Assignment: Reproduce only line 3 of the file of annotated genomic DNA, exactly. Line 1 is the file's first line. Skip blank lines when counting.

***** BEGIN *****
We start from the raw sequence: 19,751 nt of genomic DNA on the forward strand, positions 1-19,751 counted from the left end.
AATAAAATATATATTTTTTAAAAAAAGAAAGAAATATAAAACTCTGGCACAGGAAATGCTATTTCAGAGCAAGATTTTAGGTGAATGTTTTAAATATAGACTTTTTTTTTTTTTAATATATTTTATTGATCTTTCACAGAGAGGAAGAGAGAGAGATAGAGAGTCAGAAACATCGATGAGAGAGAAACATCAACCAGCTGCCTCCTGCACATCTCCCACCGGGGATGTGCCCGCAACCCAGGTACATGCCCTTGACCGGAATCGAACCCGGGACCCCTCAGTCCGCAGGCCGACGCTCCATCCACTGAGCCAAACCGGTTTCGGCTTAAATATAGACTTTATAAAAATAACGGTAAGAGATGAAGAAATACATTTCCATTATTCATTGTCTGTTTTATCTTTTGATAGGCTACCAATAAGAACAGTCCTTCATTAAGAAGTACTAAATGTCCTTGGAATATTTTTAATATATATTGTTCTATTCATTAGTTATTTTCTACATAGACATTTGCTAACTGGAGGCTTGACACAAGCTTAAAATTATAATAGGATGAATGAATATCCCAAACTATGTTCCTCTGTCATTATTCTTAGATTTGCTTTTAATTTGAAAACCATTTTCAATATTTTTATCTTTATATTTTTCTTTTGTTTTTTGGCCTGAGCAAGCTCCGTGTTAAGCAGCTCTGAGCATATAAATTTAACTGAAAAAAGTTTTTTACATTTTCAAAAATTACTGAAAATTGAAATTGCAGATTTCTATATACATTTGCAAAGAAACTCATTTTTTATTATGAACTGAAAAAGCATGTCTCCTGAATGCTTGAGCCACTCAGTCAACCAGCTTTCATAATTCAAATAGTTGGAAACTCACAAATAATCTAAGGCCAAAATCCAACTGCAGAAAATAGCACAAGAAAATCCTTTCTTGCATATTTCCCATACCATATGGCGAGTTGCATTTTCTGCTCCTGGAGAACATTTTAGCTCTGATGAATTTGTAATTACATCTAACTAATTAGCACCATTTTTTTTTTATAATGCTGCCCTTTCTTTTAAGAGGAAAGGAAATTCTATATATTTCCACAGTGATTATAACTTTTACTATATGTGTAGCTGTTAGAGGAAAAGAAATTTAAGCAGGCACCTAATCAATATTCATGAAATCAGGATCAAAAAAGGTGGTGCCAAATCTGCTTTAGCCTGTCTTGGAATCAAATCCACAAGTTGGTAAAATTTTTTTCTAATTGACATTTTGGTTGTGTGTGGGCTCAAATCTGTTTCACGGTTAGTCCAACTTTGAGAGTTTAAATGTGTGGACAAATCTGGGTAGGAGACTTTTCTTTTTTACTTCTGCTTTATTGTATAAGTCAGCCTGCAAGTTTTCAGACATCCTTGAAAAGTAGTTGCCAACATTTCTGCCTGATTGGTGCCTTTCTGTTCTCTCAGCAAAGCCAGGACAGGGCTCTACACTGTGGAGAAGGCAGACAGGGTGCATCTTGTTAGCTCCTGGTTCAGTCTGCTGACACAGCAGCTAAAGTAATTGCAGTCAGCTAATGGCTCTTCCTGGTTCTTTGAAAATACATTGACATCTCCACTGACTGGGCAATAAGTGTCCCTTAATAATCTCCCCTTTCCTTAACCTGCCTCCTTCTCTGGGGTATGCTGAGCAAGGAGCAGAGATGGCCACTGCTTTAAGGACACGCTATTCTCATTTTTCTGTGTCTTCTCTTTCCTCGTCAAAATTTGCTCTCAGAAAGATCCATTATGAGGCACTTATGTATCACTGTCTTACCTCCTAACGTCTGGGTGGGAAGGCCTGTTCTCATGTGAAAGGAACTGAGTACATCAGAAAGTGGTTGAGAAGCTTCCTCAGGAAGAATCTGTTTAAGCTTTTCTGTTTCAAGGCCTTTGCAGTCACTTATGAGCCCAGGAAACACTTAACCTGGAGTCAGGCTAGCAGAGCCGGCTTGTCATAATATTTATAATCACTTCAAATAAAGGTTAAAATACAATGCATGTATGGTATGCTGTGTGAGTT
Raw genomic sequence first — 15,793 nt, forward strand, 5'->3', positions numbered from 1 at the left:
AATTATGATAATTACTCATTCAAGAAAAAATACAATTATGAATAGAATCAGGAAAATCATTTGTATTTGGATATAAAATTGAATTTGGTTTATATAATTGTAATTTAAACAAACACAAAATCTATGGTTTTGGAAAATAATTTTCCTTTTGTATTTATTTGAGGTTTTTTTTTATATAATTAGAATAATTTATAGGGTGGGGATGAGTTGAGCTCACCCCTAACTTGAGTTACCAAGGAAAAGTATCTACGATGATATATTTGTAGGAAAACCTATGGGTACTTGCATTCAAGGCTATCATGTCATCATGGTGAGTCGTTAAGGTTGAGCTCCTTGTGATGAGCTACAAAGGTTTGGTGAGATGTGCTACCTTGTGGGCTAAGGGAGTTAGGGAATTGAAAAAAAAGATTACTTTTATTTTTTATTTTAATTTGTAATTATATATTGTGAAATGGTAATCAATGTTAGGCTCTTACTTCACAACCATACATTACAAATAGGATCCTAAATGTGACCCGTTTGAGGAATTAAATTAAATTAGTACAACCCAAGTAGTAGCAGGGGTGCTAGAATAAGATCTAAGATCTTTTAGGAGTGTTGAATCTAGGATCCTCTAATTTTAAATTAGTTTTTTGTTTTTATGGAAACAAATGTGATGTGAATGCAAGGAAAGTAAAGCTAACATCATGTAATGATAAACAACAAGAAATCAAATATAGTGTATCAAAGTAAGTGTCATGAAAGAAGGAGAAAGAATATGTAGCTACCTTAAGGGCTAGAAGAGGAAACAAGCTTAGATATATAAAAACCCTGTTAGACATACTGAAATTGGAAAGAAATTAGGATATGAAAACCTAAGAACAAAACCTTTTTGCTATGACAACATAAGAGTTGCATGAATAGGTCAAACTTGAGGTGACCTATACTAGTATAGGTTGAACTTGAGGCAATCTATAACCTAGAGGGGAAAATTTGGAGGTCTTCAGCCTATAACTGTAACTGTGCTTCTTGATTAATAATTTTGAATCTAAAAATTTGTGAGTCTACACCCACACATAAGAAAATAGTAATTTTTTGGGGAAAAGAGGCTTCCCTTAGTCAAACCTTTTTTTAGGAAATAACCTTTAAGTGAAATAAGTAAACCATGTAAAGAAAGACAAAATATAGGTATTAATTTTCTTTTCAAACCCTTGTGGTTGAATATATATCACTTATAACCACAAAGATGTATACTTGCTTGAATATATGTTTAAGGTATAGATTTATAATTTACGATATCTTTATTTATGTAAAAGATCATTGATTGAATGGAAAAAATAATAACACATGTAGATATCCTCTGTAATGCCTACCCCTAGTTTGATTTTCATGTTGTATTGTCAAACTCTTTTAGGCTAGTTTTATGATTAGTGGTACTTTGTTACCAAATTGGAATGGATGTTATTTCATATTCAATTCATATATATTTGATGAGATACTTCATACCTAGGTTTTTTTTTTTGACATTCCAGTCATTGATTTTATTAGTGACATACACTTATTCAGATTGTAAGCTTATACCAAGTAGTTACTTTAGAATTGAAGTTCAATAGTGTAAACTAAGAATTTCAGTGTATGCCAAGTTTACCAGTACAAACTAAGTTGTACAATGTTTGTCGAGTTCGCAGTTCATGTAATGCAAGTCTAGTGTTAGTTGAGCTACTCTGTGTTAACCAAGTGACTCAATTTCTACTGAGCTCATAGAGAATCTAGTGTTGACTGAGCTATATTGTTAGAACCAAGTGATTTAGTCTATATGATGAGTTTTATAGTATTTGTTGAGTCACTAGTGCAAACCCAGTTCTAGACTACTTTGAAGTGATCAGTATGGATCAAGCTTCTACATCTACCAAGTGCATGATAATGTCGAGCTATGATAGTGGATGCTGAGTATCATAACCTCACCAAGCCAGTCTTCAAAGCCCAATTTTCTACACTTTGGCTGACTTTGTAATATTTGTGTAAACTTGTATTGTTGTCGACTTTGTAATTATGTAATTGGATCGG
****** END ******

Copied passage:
Raw genomic sequence first — 15,793 nt, forward strand, 5'->3', positions numbered from 1 at the left: